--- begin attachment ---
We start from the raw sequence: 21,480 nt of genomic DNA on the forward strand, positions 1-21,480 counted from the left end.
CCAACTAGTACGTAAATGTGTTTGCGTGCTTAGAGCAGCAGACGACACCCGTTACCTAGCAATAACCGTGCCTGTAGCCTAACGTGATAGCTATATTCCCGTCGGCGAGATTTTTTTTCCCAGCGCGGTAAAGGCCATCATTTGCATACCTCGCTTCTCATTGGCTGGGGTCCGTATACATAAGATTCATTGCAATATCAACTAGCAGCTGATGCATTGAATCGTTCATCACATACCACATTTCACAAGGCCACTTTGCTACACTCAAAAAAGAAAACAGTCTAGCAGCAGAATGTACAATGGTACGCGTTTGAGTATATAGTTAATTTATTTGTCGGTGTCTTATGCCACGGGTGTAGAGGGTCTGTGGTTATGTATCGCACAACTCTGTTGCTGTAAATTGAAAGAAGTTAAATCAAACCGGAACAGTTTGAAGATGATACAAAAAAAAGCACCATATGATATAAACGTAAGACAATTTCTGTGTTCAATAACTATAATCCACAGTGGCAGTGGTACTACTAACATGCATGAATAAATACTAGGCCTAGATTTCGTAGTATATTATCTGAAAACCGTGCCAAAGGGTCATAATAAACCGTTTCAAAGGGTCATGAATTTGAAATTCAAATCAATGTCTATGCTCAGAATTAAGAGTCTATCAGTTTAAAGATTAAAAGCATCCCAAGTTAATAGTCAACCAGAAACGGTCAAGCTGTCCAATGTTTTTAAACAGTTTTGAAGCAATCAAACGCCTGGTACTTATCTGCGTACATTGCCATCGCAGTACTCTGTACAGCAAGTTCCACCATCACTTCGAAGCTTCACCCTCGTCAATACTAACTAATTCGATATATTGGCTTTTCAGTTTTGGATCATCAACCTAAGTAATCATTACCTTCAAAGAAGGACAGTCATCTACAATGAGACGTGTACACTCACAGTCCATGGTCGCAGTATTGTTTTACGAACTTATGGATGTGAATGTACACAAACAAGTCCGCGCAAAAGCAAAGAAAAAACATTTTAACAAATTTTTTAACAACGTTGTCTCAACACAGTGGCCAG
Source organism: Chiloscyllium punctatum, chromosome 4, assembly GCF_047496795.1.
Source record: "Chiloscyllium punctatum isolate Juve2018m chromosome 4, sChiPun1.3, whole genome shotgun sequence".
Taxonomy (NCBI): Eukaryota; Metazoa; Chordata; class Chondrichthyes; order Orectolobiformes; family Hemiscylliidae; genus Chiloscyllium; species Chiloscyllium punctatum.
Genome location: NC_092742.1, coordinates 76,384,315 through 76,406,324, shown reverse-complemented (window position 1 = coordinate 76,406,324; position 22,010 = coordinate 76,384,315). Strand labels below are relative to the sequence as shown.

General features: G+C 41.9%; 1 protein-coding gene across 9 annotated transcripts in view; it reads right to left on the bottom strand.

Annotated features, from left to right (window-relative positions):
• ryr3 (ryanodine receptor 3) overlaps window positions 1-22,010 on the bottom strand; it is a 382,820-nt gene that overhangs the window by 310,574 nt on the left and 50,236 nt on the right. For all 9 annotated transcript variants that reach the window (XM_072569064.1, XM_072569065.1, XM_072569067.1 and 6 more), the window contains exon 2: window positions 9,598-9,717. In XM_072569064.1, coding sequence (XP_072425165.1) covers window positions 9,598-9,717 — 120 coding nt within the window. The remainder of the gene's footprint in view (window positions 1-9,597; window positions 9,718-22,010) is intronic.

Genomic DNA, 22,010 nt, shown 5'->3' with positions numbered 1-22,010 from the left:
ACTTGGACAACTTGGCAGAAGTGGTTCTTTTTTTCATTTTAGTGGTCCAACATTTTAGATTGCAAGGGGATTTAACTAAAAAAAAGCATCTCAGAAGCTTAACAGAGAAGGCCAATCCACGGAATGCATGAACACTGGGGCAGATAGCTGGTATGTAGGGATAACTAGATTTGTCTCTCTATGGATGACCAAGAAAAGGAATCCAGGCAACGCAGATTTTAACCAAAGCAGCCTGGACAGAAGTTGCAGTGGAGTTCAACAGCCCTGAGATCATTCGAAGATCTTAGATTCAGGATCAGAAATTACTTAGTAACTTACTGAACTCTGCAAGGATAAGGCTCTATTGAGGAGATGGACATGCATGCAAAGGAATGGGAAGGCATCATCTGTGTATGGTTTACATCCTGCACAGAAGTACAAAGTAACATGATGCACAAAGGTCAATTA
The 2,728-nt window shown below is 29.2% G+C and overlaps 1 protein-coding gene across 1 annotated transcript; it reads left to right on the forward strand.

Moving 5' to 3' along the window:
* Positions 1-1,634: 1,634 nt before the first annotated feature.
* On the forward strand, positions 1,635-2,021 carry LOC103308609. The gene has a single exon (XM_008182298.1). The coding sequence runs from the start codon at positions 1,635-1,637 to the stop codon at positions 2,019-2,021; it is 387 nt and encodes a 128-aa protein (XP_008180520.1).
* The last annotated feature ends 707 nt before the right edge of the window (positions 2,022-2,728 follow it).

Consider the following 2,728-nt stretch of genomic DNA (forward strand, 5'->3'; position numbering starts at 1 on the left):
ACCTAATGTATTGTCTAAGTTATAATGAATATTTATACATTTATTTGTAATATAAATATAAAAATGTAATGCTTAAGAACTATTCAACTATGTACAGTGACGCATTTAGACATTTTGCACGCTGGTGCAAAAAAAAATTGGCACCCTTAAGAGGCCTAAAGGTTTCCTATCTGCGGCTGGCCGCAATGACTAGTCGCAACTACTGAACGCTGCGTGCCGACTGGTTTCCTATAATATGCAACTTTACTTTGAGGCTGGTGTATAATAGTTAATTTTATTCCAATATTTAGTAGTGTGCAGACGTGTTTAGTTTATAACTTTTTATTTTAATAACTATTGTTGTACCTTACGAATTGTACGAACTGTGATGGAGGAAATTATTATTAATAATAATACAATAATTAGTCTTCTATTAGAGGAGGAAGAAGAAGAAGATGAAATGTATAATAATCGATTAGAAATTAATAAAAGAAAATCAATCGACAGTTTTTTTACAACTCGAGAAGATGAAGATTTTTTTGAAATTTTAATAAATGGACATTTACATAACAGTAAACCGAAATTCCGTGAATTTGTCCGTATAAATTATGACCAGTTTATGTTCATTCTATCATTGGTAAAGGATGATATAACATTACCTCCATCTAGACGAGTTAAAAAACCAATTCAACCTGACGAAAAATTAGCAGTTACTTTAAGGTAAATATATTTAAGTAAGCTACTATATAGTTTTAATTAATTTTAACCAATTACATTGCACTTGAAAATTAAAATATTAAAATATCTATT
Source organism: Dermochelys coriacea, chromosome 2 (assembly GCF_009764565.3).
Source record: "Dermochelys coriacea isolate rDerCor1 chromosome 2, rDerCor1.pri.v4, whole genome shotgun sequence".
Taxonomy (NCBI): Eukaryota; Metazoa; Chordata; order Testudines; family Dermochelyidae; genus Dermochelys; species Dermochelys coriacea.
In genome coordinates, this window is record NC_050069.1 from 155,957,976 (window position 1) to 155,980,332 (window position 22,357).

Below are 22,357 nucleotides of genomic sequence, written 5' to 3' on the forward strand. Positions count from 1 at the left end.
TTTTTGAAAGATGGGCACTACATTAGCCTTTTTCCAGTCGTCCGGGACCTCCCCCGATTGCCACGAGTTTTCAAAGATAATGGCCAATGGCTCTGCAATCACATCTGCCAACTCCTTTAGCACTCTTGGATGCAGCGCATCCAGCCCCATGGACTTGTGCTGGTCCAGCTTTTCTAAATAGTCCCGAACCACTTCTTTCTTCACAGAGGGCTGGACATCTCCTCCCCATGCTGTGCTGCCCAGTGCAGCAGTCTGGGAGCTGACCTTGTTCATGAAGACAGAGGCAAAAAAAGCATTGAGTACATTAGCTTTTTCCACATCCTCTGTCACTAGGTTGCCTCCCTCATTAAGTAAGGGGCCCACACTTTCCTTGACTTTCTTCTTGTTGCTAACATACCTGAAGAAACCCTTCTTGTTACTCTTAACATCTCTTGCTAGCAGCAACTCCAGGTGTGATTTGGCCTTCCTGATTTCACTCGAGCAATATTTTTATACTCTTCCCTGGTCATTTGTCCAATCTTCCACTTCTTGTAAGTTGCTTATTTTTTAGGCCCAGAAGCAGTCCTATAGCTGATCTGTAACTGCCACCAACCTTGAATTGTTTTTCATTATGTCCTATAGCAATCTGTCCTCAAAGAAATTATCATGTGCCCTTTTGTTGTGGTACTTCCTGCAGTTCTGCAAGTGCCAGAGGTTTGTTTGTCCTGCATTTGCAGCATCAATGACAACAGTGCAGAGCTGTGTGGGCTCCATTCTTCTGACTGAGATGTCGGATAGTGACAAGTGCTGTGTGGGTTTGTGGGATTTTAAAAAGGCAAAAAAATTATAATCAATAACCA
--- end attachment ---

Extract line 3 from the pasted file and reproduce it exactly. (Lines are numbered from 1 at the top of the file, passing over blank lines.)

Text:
Source organism: Chiloscyllium punctatum, chromosome 4, assembly GCF_047496795.1.